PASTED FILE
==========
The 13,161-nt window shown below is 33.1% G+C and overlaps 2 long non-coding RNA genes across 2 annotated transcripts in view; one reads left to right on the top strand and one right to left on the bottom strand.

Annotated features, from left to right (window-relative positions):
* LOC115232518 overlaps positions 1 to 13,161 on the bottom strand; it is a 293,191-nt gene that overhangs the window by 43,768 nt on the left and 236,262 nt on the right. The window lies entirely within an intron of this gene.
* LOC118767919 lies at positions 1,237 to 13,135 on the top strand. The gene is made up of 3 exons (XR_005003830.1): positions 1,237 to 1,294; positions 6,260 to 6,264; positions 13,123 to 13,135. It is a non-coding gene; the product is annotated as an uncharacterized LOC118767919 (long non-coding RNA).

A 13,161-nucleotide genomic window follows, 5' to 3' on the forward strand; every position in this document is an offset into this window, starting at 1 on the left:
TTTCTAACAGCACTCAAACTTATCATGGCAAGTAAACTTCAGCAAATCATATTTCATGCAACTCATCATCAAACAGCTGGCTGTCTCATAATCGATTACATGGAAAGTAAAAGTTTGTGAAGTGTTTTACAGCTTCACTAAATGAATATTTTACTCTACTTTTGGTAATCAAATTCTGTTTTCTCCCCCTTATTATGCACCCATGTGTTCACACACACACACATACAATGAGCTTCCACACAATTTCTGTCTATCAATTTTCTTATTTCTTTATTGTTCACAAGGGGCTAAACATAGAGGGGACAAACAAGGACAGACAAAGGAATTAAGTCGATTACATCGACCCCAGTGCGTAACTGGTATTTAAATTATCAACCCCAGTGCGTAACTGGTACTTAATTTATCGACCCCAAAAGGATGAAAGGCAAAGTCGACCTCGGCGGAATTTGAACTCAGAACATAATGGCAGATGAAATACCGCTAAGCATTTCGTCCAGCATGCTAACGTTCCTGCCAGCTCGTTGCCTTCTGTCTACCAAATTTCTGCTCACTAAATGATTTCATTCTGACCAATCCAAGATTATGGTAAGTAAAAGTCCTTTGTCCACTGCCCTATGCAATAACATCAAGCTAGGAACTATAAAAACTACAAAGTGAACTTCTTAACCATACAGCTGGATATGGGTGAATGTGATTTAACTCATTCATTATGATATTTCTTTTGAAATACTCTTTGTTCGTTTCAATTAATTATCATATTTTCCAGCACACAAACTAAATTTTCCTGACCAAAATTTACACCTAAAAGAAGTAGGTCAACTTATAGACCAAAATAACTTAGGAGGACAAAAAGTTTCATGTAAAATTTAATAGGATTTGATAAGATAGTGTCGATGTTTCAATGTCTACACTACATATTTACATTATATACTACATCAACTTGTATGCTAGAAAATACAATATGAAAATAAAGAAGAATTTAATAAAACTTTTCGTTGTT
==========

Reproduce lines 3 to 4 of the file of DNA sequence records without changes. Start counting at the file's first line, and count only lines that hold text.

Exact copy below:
* LOC115232518 overlaps positions 1 to 13,161 on the bottom strand; it is a 293,191-nt gene that overhangs the window by 43,768 nt on the left and 236,262 nt on the right. The window lies entirely within an intron of this gene.
* LOC118767919 lies at positions 1,237 to 13,135 on the top strand. The gene is made up of 3 exons (XR_005003830.1): positions 1,237 to 1,294; positions 6,260 to 6,264; positions 13,123 to 13,135. It is a non-coding gene; the product is annotated as an uncharacterized LOC118767919 (long non-coding RNA).